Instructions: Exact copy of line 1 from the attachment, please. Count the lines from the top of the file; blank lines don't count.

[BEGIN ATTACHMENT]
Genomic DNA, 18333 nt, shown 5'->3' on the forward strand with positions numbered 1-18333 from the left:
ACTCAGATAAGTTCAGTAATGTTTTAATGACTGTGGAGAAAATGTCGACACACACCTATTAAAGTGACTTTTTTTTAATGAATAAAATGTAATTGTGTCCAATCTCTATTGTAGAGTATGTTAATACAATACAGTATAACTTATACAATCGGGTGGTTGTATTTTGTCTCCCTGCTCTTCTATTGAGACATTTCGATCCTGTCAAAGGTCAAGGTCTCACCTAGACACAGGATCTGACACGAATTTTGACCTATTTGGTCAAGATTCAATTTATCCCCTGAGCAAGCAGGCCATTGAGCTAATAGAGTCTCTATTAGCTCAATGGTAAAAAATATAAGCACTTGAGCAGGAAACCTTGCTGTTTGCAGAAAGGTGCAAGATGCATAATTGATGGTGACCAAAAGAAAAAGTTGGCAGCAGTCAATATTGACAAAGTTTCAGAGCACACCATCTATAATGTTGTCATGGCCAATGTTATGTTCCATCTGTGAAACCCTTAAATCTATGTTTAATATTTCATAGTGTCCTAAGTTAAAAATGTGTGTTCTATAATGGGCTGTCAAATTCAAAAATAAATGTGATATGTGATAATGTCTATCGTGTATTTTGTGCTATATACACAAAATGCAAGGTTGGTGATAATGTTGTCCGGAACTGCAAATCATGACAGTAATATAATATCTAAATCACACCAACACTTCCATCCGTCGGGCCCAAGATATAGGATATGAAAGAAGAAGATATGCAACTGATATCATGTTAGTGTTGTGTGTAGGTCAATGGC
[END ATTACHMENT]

Genomic DNA, 18333 nt, shown 5'->3' on the forward strand with positions numbered 1-18333 from the left: